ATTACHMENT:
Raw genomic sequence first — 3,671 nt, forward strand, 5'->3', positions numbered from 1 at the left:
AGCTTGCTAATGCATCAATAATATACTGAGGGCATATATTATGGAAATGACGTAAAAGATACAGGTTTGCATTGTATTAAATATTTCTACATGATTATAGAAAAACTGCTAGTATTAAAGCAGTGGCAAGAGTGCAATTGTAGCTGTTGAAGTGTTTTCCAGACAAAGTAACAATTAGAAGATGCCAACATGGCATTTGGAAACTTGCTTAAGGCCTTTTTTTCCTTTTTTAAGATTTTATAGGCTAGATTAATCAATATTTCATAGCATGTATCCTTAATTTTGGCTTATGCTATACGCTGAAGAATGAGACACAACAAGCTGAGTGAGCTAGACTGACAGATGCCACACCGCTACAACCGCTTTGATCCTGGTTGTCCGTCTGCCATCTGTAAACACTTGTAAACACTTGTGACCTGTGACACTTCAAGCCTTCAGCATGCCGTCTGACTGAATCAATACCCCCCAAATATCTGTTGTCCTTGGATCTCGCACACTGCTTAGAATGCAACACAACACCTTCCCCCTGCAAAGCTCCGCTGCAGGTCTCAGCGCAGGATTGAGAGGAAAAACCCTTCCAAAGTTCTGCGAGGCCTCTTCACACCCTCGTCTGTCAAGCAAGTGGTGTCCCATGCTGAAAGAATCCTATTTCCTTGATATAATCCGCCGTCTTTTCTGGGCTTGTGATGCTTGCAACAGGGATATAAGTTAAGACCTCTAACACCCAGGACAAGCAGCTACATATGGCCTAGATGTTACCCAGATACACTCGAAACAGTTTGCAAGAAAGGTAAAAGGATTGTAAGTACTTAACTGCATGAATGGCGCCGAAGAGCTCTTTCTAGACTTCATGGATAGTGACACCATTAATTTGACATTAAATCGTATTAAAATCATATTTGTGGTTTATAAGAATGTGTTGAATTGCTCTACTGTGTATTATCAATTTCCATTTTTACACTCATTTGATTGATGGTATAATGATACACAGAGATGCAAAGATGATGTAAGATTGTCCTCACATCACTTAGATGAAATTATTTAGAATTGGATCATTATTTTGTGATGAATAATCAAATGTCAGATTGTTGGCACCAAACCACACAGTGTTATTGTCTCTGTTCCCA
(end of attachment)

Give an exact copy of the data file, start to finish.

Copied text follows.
Raw genomic sequence first — 3,671 nt, forward strand, 5'->3', positions numbered from 1 at the left:
AGCTTGCTAATGCATCAATAATATACTGAGGGCATATATTATGGAAATGACGTAAAAGATACAGGTTTGCATTGTATTAAATATTTCTACATGATTATAGAAAAACTGCTAGTATTAAAGCAGTGGCAAGAGTGCAATTGTAGCTGTTGAAGTGTTTTCCAGACAAAGTAACAATTAGAAGATGCCAACATGGCATTTGGAAACTTGCTTAAGGCCTTTTTTTCCTTTTTTAAGATTTTATAGGCTAGATTAATCAATATTTCATAGCATGTATCCTTAATTTTGGCTTATGCTATACGCTGAAGAATGAGACACAACAAGCTGAGTGAGCTAGACTGACAGATGCCACACCGCTACAACCGCTTTGATCCTGGTTGTCCGTCTGCCATCTGTAAACACTTGTAAACACTTGTGACCTGTGACACTTCAAGCCTTCAGCATGCCGTCTGACTGAATCAATACCCCCCAAATATCTGTTGTCCTTGGATCTCGCACACTGCTTAGAATGCAACACAACACCTTCCCCCTGCAAAGCTCCGCTGCAGGTCTCAGCGCAGGATTGAGAGGAAAAACCCTTCCAAAGTTCTGCGAGGCCTCTTCACACCCTCGTCTGTCAAGCAAGTGGTGTCCCATGCTGAAAGAATCCTATTTCCTTGATATAATCCGCCGTCTTTTCTGGGCTTGTGATGCTTGCAACAGGGATATAAGTTAAGACCTCTAACACCCAGGACAAGCAGCTACATATGGCCTAGATGTTACCCAGATACACTCGAAACAGTTTGCAAGAAAGGTAAAAGGATTGTAAGTACTTAACTGCATGAATGGCGCCGAAGAGCTCTTTCTAGACTTCATGGATAGTGACACCATTAATTTGACATTAAATCGTATTAAAATCATATTTGTGGTTTATAAGAATGTGTTGAATTGCTCTACTGTGTATTATCAATTTCCATTTTTACACTCATTTGATTGATGGTATAATGATACACAGAGATGCAAAGATGATGTAAGATTGTCCTCACATCACTTAGATGAAATTATTTAGAATTGGATCATTATTTTGTGATGAATAATCAAATGTCAGATTGTTGGCACCAAACCACACAGTGTTATTGTCTCTGTTCCCA